A protestor holds a Black Lives Matter sign at the start of a protest march at Keney Park Monday to protest the death of George Floyd at the hands of police in Minneapolis one week ago. The march proceeded through downtown Hartford, to the Capitol and Hartford Police Headquarters. Cloe Poisson / CTMirror.org
A protestor holds a Black Lives Matter sign at the start of a protest march at Keney Park  to protest the death of George Floyd at the hands of police in Minneapolis. Cloe Poisson / CTMirror.org
A protestor holds a Black Lives Matter sign at the start of a protest march at Keney Park  to protest the death of George Floyd at the hands of police in Minneapolis. Cloe Poisson / CTMirror.org

“My life and every other black life matters.”

This is every black person’s motto in the United States of America. In the past few months, we’ve seen an increase in deaths among the Black community. Besides COVID-19 disproportionately affecting this community, resulting in many deaths, so has police brutality. Racism is a public health crisis.

Eugene Bertrand

The recent killings of Ahmaud Arbery, Breonna Taylor, George Floyd, and now Daunte Wright of Minnesota help reveal the sad truth about how devalued lives of people of color are in the United States. People worldwide are now finally having open discussions about what racism looks like and how it is disproportionately affecting their communities in their day-to-day lives. We are starting to finally hold officers accountable for their actions and speak out against these reoccurring injustices.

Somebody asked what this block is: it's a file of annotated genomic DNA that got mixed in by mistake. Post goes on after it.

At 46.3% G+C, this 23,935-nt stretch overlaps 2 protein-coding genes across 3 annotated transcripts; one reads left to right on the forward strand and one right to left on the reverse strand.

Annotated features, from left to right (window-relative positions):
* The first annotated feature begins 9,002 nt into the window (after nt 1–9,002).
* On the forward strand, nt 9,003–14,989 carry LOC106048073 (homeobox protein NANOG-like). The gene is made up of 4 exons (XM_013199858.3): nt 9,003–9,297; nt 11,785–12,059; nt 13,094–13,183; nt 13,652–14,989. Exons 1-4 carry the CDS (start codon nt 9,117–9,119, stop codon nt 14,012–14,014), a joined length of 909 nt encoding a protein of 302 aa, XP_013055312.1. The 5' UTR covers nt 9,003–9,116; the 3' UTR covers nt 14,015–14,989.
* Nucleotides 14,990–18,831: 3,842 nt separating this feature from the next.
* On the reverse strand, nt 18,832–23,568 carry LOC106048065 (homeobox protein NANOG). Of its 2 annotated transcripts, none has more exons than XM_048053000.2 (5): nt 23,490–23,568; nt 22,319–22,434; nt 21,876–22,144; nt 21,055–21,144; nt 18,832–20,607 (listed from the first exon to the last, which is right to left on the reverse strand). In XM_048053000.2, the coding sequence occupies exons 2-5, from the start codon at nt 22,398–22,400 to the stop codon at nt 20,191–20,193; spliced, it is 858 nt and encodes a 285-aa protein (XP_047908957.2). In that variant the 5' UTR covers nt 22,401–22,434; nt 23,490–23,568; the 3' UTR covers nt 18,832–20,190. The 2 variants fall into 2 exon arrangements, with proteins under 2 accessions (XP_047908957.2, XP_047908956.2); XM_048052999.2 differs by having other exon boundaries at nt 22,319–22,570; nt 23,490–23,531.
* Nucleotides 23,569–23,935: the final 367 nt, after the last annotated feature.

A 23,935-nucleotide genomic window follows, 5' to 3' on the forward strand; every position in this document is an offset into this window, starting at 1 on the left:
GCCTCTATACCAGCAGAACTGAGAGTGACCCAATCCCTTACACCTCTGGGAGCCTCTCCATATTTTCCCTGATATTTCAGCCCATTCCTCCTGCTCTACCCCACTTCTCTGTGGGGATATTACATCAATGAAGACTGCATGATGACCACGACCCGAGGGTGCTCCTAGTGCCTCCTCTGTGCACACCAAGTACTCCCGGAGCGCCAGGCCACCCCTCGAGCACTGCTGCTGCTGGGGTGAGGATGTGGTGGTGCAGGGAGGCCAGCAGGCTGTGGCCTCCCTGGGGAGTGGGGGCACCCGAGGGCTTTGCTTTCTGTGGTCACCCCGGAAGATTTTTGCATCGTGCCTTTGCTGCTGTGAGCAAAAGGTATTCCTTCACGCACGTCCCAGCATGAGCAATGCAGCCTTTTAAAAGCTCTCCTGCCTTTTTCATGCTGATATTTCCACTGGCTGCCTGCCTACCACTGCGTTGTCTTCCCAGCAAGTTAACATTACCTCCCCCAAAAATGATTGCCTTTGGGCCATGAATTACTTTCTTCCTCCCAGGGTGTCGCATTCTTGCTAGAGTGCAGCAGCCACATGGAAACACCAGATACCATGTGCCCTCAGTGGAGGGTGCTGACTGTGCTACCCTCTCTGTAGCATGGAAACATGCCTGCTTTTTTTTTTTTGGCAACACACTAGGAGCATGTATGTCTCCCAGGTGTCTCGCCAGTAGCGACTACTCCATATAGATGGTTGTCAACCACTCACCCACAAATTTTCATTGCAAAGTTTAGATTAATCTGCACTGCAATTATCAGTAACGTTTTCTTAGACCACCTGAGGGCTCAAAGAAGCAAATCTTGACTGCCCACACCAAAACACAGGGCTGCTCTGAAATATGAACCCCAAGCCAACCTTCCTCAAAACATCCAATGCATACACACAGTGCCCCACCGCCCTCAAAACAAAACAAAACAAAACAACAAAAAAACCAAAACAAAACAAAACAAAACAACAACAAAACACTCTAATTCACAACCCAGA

Every day, it seems as if another killing or shooting results in the death of another black man. On Sunday, April 11, 2021, 20-year-old Duante Wright was shot and killed after the traffic stop in Minnesota, miles away from where George Floyd was murdered. The shooting was just recently ruled as a homicide, but is claimed to be accidental. Many Black Americans, including me, want to see the officer responsible for this young Black man’s death held accountable.

It is no secret that people continue to suffer daily from the trauma we see, such as the deaths of our brothers and sisters at the hands of the police, the people who take a vow to protect us. Black people are not viewed as humans in this society. This is the reality: Black men are afraid of the police. We are scared that if we get pulled over, our lives will be put at stake, and we can be brutally murdered at any given time, regardless of the environment.

To continuously mourn the loss of a Black life every day is draining. We were put on this earth to be conscientious members of society, not to be eternally oppressed.

Today, and every day: Black Americans such as I will continue to say that our lives matter.

 Eugene Bertrand is a student at Eastern Connecticut State University.

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